Year Of The Gripping Hand

I talked with Richard Fisher this week, former president of the Dallas Fed, who is on the PepsiCo (PEP) board. He noted that under the urgency of COVID-19, consumer goods companies like PEP have accelerated innovation, productivity, and brand positioning over the past nine months that would otherwise have taken five or more years.

It is not just consumer goods companies. An enormous amount of innovation has been pulled forward in a wide variety of businesses and industries. Hundreds of teams of brilliant scientists singularly focused on one problem. The incredible discoveries they are making and the knowledge that they have developed will be applied in scores of different fields.

We would be in a far worse position right now if not for the hard work of millions, everyone from healthcare professionals to farmers, warehouse and delivery workers, store clerks, and others who risked their health to keep society going. Add to that list the scientists and entrepreneurs who developed the vaccines that will get us out of this, and figured out how to do business in tough conditions.

Fourth, US trade policy should change for the better this year. President Trump’s tariffs — one of his worst mistakes, in my view — won’t disappear instantly, but hopefully the Biden team will take a much more nuanced and focused approach and ditch the tariffs. They are attacks on American consumers.

The president-elect says, at least, he will continue taking a hard line against China’s unfair practices. He should. But I think he will be more conscious of minimizing the collateral damage to our own nation, and will return the US to organizations like the WTO. This will be critical as we try to get the world economy back on its feet in 2021.

Note: I am an unapologetic proponent of true free trade. But I also recognize that we need to help workers that are caught in the crossfire. The benefits of free trade cannot accrue only to a portion of the country. They must be shared widely, even if that means government assistance for some workers for a period of time.

So those are some reasons to be hopeful about 2021. But remember, we have three hands.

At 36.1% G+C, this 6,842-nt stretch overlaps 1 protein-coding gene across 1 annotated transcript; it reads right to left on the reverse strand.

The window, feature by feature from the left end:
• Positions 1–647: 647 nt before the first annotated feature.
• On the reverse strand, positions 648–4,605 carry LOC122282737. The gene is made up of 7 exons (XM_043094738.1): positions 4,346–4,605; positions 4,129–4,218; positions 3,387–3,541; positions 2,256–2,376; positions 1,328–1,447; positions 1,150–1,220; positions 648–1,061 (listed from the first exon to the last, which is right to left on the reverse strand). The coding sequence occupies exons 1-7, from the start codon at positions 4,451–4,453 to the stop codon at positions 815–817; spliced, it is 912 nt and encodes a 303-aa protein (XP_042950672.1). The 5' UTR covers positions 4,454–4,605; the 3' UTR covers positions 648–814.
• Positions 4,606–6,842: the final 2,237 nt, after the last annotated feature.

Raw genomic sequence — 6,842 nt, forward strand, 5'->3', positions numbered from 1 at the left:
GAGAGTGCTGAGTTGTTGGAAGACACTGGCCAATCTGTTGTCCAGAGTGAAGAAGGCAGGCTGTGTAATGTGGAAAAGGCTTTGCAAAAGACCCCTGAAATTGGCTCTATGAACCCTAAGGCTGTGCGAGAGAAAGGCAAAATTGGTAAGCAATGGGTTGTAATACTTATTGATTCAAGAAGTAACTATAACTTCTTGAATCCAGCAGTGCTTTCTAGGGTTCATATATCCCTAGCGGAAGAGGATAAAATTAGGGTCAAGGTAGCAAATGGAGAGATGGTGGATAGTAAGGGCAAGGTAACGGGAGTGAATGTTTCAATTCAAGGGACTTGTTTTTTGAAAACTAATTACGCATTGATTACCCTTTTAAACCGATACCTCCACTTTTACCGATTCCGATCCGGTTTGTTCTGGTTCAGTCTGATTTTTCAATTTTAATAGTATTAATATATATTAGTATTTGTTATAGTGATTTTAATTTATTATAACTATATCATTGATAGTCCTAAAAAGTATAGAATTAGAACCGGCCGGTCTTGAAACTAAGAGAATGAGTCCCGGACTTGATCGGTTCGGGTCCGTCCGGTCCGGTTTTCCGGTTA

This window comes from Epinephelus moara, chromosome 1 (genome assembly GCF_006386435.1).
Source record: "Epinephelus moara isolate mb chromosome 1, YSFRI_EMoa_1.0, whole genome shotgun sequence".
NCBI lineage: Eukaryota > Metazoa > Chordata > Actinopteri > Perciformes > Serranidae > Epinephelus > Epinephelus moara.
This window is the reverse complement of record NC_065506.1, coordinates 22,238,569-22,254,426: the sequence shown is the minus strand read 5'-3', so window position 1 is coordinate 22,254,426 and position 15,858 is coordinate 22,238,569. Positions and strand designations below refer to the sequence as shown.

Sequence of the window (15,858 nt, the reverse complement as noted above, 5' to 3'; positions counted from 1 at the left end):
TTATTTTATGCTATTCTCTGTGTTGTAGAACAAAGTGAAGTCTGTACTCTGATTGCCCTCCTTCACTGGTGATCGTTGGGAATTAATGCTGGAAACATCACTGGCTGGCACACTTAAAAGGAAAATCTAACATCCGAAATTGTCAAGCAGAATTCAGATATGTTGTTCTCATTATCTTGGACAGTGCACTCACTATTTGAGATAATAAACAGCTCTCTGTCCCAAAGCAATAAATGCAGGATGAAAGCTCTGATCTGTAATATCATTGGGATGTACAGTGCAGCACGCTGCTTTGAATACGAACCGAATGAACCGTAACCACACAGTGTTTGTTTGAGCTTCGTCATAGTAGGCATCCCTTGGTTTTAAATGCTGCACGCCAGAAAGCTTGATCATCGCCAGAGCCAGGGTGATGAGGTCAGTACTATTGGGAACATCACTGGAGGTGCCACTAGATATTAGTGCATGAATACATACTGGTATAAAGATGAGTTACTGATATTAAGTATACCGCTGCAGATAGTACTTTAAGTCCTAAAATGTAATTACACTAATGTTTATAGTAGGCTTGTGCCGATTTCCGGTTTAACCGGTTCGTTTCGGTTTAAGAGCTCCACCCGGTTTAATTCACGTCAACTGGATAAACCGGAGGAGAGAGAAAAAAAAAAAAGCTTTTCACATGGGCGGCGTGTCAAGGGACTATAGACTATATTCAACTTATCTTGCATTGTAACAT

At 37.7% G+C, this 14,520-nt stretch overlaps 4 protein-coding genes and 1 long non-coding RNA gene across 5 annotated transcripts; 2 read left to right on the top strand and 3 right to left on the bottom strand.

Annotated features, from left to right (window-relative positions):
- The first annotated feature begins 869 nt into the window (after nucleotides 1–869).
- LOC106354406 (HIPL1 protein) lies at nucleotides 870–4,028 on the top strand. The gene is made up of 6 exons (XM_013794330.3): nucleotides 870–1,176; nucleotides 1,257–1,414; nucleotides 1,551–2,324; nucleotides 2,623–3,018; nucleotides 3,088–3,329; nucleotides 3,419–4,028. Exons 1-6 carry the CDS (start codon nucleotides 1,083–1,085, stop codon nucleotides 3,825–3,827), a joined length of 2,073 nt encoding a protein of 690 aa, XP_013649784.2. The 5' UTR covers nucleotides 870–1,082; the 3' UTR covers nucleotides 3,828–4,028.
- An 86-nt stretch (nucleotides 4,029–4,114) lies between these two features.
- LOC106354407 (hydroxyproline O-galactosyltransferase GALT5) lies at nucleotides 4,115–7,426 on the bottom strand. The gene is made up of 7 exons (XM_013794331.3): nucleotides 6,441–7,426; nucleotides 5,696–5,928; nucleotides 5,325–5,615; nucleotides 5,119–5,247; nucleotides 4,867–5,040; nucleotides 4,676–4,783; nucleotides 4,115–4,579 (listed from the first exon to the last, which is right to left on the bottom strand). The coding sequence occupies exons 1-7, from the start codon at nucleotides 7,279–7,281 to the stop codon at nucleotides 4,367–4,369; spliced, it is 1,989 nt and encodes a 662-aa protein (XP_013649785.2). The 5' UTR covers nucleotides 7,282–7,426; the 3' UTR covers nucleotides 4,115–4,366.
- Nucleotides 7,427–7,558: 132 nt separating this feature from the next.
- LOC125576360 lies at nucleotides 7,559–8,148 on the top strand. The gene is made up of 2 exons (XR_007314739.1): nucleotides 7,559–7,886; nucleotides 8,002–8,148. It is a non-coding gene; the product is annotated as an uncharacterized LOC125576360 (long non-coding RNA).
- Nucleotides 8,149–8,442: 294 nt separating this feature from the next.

Four Challenges

This year will bring challenges — some we may not yet foresee. But I can already identify at least four.

First, the pandemic is permanently changing certain parts of the economy. I’ll start with the one most familiar to me: business travel. It came to a screeching halt last spring. Airlines, hotels, and so on have since recovered a little but are nowhere near normal, nor are the most profitable. They’re just holding on.

The problem is their best customers have now learned how to do business with significantly less travel. I, for one, look forward to flying again, though I doubt that many of us will do as much as we did in the past. I don’t see large conventions (that require months of planning and preparation) returning until late 2021, at best. And even beyond that, I bet they’ll be smaller. This is bad news for that industry and entire cities, like Las Vegas, that depend on it.

Second, these changes will cascade through the economy. When a restaurant or hotel closes, its workers, suppliers, and landlord suffer, too. The impact on commercial real estate has barely started, but I think will be gigantic. The post-pandemic economy will need fewer shopping malls, retail strip centers, hotels, and office buildings. At the same time, we’ll see higher demand for warehouses and shipping infrastructure. It will all sort out, but will take time. And there will be losers.

As for housing, close to 40% of rental homes and apartments in this country are owned by small investors who now have difficult choices. Are they better off working with distressed tenants, particularly when stable tenants are in short supply? As I’ve repeatedly said, the world, and by that I mean almost everything, is going to be repriced.

Third, after almost a year of radical, unprecedented Federal Reserve action, it’s not clear whether we actually have functional capital markets anymore. The bond market, at least, is totally at the Fed’s mercy. Their purchases of Treasury bonds and corporate bond ETFs have let the government and large companies borrow huge amounts on some of the best terms in recorded history. This cash isn’t necessarily being used productively, though, which is going to be a big problem at some point.

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Disclaimer: The Mauldin Economics website, Yield Shark, Thoughts from the Frontline, Patrick Cox’s Tech Digest, Outside the Box, Over My Shoulder, World Money Analyst, Street Freak, Just One ...

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